The back cover of Through the Wardrobe (2010, by Herbie Brennan) invites the reader to: “Step through the wardrobe and into the imaginations of 16 friends of Aslan as they explore Narnia—from The Lion, the Witch and the Wardrobe to The Last Battle, from the heart of Caspian’s kingdom to the Eastern Seas. Unlike some books, this one delivers on its back-cover advertisement. Though I had never heard of any of these authors before, I enjoyed almost every one of their essays.
Since I wrote a book on the spiritual themes in the Narnia stories (The Hidden Story of Narnia), I think it is important to note that this collection of essays is not about the spiritual themes in Narnia at all. However, these essays do remind us why The Chronicles of Narnia are, and should be, valued by people of all faiths, as well as those of no faith at all.
I can’t agree with editor Herbie Brennan when he writes in the Introduction: “When stuffy academics discuss the influence religion had on Lewis, they talk of something profoundly unimportant.” However, I can agree with him when he says, in the next sentence, that Lewis’ archetypal, mythic spirituality “enabled him to reach out across every culture and creed to the children of the world.” That Lewis has done this, I think, is undeniable. It is also significant.
In reading these essays I was reminded of the words of the character, C. S. Lewis, played by Anthony Hopkins in the movie, Shadowlands: “We read to know we are not alone.” If I didn’t know it before, now I am certain that when I was reading The Chronicles of Narnia as a pre-teen, growing up in 1970s suburban Southern California, I was definitely not alone. What, in one sense, is more solitary than the act of reading? And yet, the authors of these essays clearly remind us, that reading good literature unites us with many people of many cultures and many times.
Thus, I totally identified with the experience expressed by Deb Caletti in her essay, “Just Another Crazed Narnia Fan.” I was delighted to discover that Caletti walked through the wardrobe at almost the same age, probably during the same decade and in the same state where I did. I also agree with what Caletti states as the reasons for the lasting appeal of The Chronicles. You’ll have to read the book to find out what those reasons are! What I most enjoyed about Caletti’s essay is that she tells us what she loves about Narnia. I get very tired of reading literary criticism that tells me mostly what is wrong with certain books. For the most part, this collection of essays avoids that error.
Brett Hartinger in his essay, “Forgotten Castles and Magical Creatures in Hiding,” shows us how Narnia stimulates in the reader a hunger for the supernatural while at the same time returning us to a joy found in the world of nature.
Diana Peterfreund gives us countless reasons to believe that Edmund is the best character in all of the Narnia stories. Whether you agree with Diana in the end or not, I think you will be entertained by her argument along the way. Her essay, like all the essays in this book, is jargon-free—another plus about this collection.
Ned Vizzini’s essay on “Reading the Right Books” provides an excellent summary of the themes in The Voyage of the Dawn Treader.
Sara Beth Durst in her essay, “Missing the Point,” reminds us that reading a good story is better than reading about a good story. So why, you might ask, do some people keep writing and others keep reading books about Narnia? We do it because it’s another way to enter through the wardrobe again into Lewis’ delightful creation.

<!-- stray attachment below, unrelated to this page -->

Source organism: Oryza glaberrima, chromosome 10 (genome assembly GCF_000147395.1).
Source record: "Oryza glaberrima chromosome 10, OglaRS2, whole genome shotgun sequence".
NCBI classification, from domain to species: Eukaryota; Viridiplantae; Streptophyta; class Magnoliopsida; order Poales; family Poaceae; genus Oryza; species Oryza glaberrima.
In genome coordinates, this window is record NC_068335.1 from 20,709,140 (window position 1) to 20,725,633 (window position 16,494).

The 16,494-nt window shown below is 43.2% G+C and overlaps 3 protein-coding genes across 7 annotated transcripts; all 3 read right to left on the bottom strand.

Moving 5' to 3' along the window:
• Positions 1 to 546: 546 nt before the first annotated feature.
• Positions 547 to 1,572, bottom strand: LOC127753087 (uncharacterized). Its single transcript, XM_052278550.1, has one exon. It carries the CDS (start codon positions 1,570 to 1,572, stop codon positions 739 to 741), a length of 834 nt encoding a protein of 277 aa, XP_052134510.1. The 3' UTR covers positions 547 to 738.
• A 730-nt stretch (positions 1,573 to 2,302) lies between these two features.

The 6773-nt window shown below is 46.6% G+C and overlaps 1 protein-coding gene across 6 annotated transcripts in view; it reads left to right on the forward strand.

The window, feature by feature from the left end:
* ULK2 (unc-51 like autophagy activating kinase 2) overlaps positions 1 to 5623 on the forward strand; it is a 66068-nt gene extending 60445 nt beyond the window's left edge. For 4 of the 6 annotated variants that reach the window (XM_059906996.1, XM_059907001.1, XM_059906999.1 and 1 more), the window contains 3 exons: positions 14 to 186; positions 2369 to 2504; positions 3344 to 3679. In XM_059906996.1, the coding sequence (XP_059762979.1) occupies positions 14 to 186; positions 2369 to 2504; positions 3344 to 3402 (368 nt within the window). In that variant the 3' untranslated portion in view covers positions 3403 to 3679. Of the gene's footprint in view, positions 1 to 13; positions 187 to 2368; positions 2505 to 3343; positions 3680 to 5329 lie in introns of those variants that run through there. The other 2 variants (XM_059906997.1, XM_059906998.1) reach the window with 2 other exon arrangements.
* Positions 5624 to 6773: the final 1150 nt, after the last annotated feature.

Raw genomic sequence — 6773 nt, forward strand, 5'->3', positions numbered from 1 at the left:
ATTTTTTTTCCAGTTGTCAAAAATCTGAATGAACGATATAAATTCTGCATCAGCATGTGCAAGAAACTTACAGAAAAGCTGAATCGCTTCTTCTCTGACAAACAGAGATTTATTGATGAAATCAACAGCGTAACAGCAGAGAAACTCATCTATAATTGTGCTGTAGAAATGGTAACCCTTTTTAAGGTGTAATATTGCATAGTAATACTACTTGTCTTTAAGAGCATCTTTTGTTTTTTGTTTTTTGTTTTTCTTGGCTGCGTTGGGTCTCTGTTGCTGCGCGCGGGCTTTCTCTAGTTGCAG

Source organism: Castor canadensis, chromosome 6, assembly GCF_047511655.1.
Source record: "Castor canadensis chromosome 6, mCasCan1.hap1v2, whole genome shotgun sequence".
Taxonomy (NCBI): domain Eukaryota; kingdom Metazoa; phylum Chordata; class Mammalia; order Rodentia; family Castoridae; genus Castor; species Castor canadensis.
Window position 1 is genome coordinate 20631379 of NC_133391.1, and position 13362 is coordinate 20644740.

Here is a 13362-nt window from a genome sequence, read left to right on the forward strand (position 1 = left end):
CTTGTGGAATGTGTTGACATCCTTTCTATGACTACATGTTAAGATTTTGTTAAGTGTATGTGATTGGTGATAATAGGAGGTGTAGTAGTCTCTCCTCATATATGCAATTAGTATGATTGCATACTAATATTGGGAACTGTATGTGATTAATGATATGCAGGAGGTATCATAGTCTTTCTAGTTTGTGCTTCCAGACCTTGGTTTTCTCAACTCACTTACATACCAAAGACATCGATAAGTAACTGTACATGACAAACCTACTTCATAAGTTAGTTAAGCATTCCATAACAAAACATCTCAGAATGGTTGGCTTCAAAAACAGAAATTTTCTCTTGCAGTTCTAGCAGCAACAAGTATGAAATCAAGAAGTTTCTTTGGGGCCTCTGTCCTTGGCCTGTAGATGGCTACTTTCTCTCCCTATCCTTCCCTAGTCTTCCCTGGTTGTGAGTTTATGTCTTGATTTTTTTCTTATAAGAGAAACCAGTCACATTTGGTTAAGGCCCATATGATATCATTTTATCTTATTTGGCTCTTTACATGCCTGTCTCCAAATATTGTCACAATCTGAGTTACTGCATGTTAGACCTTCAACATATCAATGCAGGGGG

In his essay, “The War of Light and Darkness,” Herbie Brennan tells us practically nothing new about Narnia, but he does tell us some fascinating stuff about the time-period in which Lewis wrote the Narnia books. Specifically, Brennan reveals to us some fascinating anecdotes about the evil backdrop of WWII, Hitler and the Nazis.
If you are a foodie like me then you will devour with watering mouth the longest chapter in this collection: “Eating in Narnia” by Diane Duane. The only thing better than reading her chapter is actually concocting some Narnian fare using Doug Gresham’s now out-of-print Narnia Cookbook.
A lot of ink has flowed in recent years attempting to cover the topic of Lewis’ supposed sexism, especially as that relates to the Narnia books. Kelly McClymer offers a fresh perspective in her essay—”Serious Action Figures: Girl Power in the Chronicles of Narnia.”
Another hot topic recently has been Lewis’ supposed racism as expressed in his creation of the kingdom of Calormen. Lisa Papademetriou provides a nuanced outlook on this troublesome subject.
Another essay of note in this collection is Susan Juby’s “Waking Up the Trees;” Juby highlights Lewis’ environmentalism.
Then, just when I thought the essays in this book couldn’t get any better along came Orla Melling with her contribution: “Being Good for Narnia and the Lion.” Her essay was autobiographically intriguing as well as being a top-notch reminder of how reading great literature can help to make us better people. Melling also serves up her own personal reasons why she thinks Lewis is not a sexist or a racist.
While I don’t agree with everything that every contributor to this collection says about Lewis and/or Narnia, my margin notes in my copy of Through the Wardrobe attest to my thorough engagement with almost every one of these essays. I think every adult lover of Narnia and serious student of Lewis will find something, and perhaps a lot, of value here.
Will Vaus is the author of Mere Theology: A Guide to the Thought of C. S. Lewis, The Professor of Narnia: The C. S. Lewis Story, The Hidden Story of Narnia: A Book-by-Book Guide to C. S. Lewis’ Spiritual Themes and Speaking of Jack: A C. S. Lewis Discussion Guide (to be published by Winged Lion Press, Spring 2011). He may be found on the web at www.willvaus.com.